In early 2018, a portion of the Giro Italia, one of the world's most popular bicycle races, was held in Israel. It was the first time a portion of the race had ever been held outside of Italy and it brought a tremendous amount of positive media coverage to the Jewish State along with visits from many of the sporting world's most popular athletes and personalities. The Jerusalem and Tel Aviv Marathons have both become annual events attracting thousands of competitors from around the world, including some of the most famous names in long distance running. Beyond that, dozens of professional athletes, including delegations from the NFL’s Hall of Fame and the NBA, have come to Israel as part of goodwill tours to visit with their local counterparts. Their millions of followers on social media were treated to pictures and videos of their heroes eating falafel, riding camels and otherwise enjoying the Holy Land. Israel’s government has acknowledged the positive impact these visits have had on the country’s image and economy, including the bump they’ve given to incoming tourism.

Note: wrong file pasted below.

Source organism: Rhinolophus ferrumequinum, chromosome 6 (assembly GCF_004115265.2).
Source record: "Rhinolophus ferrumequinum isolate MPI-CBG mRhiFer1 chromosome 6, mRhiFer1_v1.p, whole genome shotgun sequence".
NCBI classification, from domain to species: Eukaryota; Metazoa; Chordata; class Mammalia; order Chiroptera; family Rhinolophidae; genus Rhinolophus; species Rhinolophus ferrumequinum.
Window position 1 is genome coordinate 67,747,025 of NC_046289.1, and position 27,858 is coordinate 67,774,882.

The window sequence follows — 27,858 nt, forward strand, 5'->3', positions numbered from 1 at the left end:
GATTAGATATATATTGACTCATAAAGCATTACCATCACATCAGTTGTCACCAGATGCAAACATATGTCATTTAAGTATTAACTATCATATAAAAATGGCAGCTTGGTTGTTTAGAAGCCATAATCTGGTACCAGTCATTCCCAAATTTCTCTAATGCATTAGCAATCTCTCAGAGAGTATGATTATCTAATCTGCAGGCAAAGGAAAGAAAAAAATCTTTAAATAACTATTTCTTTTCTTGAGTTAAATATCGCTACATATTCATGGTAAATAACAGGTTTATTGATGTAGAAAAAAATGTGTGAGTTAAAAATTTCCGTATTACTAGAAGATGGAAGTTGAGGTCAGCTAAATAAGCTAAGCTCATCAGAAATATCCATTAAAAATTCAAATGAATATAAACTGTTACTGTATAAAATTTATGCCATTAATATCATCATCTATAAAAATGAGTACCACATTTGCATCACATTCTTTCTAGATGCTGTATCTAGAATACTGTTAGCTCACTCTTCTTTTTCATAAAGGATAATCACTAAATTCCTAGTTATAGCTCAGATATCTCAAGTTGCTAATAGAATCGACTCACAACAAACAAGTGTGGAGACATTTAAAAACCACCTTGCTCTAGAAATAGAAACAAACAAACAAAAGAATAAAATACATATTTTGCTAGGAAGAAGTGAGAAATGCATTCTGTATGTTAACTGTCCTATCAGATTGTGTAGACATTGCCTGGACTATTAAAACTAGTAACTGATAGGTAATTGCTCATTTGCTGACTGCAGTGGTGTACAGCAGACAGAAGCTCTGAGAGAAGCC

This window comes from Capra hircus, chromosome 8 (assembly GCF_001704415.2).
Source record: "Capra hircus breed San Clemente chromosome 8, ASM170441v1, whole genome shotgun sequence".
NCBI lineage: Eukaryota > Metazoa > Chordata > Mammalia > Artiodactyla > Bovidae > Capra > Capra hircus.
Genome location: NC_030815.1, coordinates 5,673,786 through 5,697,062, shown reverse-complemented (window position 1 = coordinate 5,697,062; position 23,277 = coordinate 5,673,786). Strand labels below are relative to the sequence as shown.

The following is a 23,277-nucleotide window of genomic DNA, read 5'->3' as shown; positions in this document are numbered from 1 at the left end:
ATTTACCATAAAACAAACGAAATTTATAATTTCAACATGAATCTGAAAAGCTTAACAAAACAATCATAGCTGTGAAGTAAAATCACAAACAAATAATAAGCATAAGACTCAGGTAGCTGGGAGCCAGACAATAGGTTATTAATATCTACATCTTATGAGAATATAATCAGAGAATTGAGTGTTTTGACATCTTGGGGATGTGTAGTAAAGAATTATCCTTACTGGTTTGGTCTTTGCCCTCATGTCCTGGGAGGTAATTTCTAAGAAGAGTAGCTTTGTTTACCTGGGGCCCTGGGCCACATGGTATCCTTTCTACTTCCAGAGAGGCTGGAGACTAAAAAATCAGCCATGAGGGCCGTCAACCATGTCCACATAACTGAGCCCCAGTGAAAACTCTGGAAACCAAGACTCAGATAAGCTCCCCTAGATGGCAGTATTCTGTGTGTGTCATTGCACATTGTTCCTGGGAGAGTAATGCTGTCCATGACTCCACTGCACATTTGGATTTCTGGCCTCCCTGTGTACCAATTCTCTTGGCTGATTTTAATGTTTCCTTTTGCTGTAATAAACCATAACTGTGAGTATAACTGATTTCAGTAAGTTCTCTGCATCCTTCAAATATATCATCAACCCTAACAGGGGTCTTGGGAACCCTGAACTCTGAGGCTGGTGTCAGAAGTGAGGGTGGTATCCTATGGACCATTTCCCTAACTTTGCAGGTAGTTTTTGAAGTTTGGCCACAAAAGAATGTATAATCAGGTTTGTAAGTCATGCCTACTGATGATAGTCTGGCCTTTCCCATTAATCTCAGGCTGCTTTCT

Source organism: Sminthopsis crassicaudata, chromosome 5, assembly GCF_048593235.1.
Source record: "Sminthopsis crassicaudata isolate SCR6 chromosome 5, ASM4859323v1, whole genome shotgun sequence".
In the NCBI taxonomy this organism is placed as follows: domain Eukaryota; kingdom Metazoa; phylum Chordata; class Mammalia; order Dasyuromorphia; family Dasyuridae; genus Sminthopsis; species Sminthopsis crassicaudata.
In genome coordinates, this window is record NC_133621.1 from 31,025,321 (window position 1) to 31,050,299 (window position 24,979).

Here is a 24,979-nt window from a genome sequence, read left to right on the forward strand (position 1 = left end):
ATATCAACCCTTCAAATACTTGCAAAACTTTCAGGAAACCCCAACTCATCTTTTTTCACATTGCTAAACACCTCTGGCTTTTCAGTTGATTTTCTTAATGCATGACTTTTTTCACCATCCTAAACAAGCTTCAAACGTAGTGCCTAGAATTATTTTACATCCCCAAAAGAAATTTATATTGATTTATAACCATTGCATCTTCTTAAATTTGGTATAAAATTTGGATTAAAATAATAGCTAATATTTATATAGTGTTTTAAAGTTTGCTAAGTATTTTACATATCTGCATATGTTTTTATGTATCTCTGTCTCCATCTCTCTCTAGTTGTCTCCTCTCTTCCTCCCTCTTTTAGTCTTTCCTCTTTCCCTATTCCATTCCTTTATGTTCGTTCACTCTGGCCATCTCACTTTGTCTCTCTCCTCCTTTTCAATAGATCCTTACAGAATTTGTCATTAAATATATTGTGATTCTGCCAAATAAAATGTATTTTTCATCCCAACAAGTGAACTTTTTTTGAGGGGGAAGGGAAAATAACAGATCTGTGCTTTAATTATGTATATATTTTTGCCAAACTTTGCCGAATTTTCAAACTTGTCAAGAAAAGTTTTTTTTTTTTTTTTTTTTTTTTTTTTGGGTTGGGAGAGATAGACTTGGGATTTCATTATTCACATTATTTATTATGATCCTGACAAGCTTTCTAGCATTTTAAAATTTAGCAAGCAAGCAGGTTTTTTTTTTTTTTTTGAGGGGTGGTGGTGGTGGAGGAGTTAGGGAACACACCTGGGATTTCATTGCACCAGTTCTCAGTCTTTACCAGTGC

Finally, this week Jerusalem’s Kraft Family Sports Campus (sometimes called the “Lions Den” because it is the homefield of the Jerusalem Lions, three-time defending champions of Israel’s Semi-Pro Gridiron Football league) hosted the European championships of Flag Football. Hundreds of young men and women from European countries spent the week competing for the prize while enjoying the city and learning about its people. 

The stories these young athletes and their coaches and fans take home with them will be part of the reason Israel will stay on the map, in sports and in everything else.

Here is a video produced by Israel's Tourism Ministry giving some highlights of the vibrant and fun athletic scene in the Holy Land

 

Share this: